Pusey Library's World War I maps exhibit "From the Alps to the Ocean" captures the magnitude of the conflict, each map a shard of the shattered mirror reflecting a gruesome war.
A Good, Dumb Way to Learn From Libraries
Library Cloud's David Weinberger's thoughts on how to harness and compare data across libraries while maintaining user privacy.
Inside the Harvard Depository
Take a peek inside the Depository, the Library's massive, high-security, high-density storage facility.
World War I Revisited in Posters and Maps
World War I maps exhibit "From the Alps to the Ocean" at Pusey Library is one of the local anniversary exhibitions mentioned in a Boston Globe article.
A Bookbinding Bonanza
“InsideOUT: Contemporary Bindings of Private Press Books”showcases artistic and innovative approaches to the traditional craft of bookbinding, reminding viewers that books are not just text. They can be aesthetic objects that share information about their creators and readers.
Let the Future Go
The Library Innovation Lab's David Weinberger's thoughts on how web access of library knowledge will contribute to the future of libraries in society.
A new exhibition at Houghton Library showcases artistic and innovative approaches to the traditional craft of bookbinding.
The Early Audubon
A singular collection of naturalist drawings captures the evolution of his science and art.
Of Books, Trees and Knowledge
The Arnold Arboretum library has them all, making it a unique draw for scholars worldwide.
Lost Voices of 1953
The thoughts and theories of writer Ralph Ellison come to life with the rediscovery of Harvard conference recordings.
Widener Library at 100
Harvard President Drew Faust on Widener over a century.
Search Books & Articles Together!
HOLLIS+, a new discovery system with intuitive interface, search precision enhances access to multiple types of materials from one starting point.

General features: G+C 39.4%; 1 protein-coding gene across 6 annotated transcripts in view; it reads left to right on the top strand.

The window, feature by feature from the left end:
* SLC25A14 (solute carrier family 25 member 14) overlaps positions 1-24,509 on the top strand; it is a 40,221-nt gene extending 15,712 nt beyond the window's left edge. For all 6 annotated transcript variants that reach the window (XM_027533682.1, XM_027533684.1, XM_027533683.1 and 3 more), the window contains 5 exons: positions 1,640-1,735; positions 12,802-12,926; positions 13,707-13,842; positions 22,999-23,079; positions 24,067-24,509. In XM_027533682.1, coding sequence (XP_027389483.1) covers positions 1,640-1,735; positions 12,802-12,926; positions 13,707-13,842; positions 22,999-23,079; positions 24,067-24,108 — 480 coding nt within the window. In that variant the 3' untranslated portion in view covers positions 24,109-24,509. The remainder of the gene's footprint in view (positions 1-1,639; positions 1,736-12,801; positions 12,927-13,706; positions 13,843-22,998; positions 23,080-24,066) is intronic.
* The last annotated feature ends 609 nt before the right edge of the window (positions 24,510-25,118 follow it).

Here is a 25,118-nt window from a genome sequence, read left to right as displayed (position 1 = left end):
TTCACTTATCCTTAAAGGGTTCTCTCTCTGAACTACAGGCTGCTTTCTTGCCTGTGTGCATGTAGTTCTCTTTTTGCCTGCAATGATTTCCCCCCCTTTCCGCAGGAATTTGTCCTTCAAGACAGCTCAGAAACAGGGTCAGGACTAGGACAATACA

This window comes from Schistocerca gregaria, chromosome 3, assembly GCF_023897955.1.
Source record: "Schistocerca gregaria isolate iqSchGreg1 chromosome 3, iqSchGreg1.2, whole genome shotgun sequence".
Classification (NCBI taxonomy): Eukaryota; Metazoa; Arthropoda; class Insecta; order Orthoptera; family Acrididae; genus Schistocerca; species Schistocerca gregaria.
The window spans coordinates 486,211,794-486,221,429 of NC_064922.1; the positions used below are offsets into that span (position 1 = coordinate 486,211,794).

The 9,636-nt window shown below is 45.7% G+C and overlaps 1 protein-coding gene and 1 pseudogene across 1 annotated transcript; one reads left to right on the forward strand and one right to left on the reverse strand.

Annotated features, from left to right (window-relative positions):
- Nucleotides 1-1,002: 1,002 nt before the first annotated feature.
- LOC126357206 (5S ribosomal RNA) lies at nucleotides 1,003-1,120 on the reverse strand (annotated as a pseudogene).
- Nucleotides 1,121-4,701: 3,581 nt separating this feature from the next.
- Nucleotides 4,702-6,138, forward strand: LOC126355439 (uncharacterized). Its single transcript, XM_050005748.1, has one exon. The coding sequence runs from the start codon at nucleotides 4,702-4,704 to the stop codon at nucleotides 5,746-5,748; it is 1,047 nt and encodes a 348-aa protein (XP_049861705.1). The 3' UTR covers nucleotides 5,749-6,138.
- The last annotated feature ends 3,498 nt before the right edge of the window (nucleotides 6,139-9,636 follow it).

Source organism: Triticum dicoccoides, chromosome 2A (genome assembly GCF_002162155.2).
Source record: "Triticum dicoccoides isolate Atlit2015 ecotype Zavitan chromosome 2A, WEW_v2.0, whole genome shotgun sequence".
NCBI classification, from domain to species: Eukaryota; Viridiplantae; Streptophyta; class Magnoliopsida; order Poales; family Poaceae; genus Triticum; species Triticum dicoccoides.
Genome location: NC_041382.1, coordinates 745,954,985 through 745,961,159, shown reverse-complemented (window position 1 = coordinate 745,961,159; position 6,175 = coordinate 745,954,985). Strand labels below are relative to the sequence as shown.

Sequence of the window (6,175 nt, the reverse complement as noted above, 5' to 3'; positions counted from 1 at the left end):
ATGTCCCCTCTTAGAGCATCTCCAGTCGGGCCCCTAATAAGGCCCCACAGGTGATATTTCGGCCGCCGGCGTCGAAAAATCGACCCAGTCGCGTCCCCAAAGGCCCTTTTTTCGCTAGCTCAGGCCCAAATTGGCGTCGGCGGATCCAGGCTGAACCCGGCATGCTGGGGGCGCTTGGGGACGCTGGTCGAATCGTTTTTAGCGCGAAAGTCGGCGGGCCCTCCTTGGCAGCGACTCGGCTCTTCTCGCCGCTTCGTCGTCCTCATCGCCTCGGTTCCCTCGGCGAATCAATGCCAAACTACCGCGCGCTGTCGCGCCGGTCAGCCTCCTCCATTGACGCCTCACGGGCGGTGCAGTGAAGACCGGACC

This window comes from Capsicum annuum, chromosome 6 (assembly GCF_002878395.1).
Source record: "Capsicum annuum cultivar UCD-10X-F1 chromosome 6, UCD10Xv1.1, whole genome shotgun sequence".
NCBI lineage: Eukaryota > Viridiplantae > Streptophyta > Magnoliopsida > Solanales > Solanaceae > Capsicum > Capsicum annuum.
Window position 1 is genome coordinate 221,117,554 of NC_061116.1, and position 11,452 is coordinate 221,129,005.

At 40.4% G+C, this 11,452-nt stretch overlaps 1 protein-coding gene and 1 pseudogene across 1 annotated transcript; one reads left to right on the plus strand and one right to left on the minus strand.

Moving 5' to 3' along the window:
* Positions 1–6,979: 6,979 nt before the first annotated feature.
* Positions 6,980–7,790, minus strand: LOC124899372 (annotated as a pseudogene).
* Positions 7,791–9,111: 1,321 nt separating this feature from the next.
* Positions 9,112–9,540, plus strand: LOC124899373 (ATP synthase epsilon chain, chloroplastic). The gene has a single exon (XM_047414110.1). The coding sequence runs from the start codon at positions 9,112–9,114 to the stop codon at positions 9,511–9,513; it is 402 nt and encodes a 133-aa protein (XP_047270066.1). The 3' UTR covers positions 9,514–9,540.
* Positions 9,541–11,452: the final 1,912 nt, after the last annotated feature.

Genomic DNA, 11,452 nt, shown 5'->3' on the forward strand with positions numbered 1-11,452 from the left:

10 Thoughts on Digital Libraries: Where They Are Going
Vice President Sarah Thomas speaks to the Chartered Institute of Library and Information Professionals (CILIP) on digital libraries.
Dr. Scott Podolosky of Countway Library of Medicine on Ebola treatment over the years.
Scholarly Access to All
Never heard of Svalbard and Jan Mayen? Join the club. These Norse islands in the remote Arctic Ocean are among the few places in the world with no recorded downloads from Digital Access to Scholarship at Harvard (DASH), the free and open repository for peer-reviewed literature written by Harvard faculty. With more than 20,000 items in storage, DASH is growing quickly. Since it started in 2009, the articles and dissertations in its repository have been downloaded more than 3.4 million times.
Tracking Fritz Lang
For many, the name Fritz Lang is synonymous with the image of a futuristic female robot, the haunting poster child for his 1927 science fiction classic Metropolis. But the Austrian-born director was a master of many genres, as visitors to the Harvard Film Archive (HFA) will see for themselves in the coming months. Beginning Friday and running through Sept. 1, the HFA will present a complete retrospective of Lang’s silent and talking feature films. With almost 40 works in total, the series is a tribute to the director’s remarkable range.
Early Experiments in Catching the Eye
No blame will be assigned if you have never heard of the Massasoit Varnish Works or B.T. Babbitt’s Best Soap. And rest easy if you have forgotten that during the late 19th century, for the modest sum of 50 cents, you could purchase from the New York Dental Co. of 7 Tremont St. in Boston a device for the painless extraction of teeth. And yet blame and shame are all yours if you don’t see “The Art of American Advertising,” an exhibit open through Aug. 1 at Baker Library. The idea: illustrate the rise in America of artful, profit-making, culture-shaking advertising from 1865 to 1910.